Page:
By that time, even Ruth Clark had serious regrets. New York Times Magazine Editor Jack Rosenthal knew Clark--who died in 1997--and describes her as "startled and perhaps chagrined by how many papers took her advice to extremes."
Clark tried to undo the damage. In 1983, she declared that readers had developed an entirely new attitude since her 1979 study. "The big change," she said, "is that today the main reason for buying and reading newspapers is hard news...
"Readers want to know what the state is doing in highways, crime, education, taxation, attracting industry, and what cuts can be anticipated in their areas," she said. "People also want to know how their state is doing compared with others. The sense of regional interest and pride is growing rapidly."
Clark's new research was published the following year by ASNE. Titled "Relating to Readers in the '80s," it did not rely solely on focus groups, but included a telephone survey of 1,202 people.
"According to readers, it's back to basics in newspapers in 1984," the report began. "They are saying: Give us the news--hard news, real news, whether it's national, state, regional or local. Tell us the facts about health, science, technology, diet and nutrition, child-rearing--and we'll do the coping ourselves." It said that lifestyle features, human-interest stories, gossip and advice columns, and big murder stories "are perceived as add-on benefits."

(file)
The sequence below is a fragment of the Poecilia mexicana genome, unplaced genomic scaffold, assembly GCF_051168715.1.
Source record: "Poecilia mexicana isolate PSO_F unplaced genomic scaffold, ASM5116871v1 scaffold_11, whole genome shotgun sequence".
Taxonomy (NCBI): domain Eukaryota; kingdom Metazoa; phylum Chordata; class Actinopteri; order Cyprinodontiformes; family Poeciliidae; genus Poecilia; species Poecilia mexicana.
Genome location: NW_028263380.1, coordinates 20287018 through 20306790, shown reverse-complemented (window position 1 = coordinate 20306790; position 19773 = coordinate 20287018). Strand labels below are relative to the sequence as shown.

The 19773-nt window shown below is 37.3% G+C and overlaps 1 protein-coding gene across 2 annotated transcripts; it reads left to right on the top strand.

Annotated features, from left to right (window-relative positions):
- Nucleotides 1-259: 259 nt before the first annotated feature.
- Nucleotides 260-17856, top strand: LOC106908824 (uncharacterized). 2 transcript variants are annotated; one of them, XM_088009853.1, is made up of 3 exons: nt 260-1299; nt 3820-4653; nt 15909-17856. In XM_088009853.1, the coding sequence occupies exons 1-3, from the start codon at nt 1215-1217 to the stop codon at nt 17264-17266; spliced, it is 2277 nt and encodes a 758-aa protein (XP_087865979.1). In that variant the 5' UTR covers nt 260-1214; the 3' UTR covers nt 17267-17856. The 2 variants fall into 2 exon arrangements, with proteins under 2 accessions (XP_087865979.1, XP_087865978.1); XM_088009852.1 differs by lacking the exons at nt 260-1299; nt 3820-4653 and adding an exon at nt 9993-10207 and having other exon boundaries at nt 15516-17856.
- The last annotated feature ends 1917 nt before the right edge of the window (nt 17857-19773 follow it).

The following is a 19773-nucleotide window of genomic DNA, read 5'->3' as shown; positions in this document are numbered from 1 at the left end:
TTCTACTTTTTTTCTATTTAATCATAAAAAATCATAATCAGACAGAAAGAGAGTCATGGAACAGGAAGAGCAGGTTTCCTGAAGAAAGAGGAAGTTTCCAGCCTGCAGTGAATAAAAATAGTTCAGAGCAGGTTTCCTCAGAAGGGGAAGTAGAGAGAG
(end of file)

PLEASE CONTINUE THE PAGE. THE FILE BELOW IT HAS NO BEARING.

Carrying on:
The new report sank like a stone. Others since then have been similarly ignored, including a 1991 ASNE survey, "Keys to Our Survival," which asked 1,264 people to rate their interest in a long list of news topics. Not only did hard news triumph over features in this exercise, but state news did very well. It came in fifth--behind city news, neighborhood news, national news and regional news but ahead of 28 other categories that included crime news, health news, TV program information and a Clark-like category labeled "news that's helpful with everyday living."
But by then, it seemed, nothing could stop the flight from government coverage and hard news.
No newspaper reflected Ruth Clark's original vision more than USA Today. Launched by Gannett in 1982, the paper became a model and an inspiration for the industry. As Gannett grew and spawned imitators, the model was imposed on cities and towns across America. Editors and publishers answerable to corporate bosses outside the state often lost their commitment to statehouse coverage. This happened in a dramatic way after Gannett bought the Great Falls Tribune in Montana.
The Tribune had been known for its independence in a state where the other major papers were hardly trusted. Until purchased by Lee Enterprises in 1959, the Billings Gazette, Butte's Montana Standard, the Helena Independent Record and the Missoulian had been owned by Anaconda Mining Co. and used to protect and promote its copper and timber interests. Anaconda was notorious for its stranglehold on the state--the "copper collar," it was called--and for using its papers to do favors for the powerful. In 1950, the state's governor, John Bonner, was arrested for public drunkenness in New Orleans and held in a drunk tank for six hours. "He cussed me some," the desk sergeant said, "but I didn't pay any attention to him. He said he was the governor of Montana." When stories moved on the AP and UPI wires the next day, the Great Falls Tribune ran them. The Anaconda papers spiked them. Two days later, the papers ran short accounts of Bonner's denial.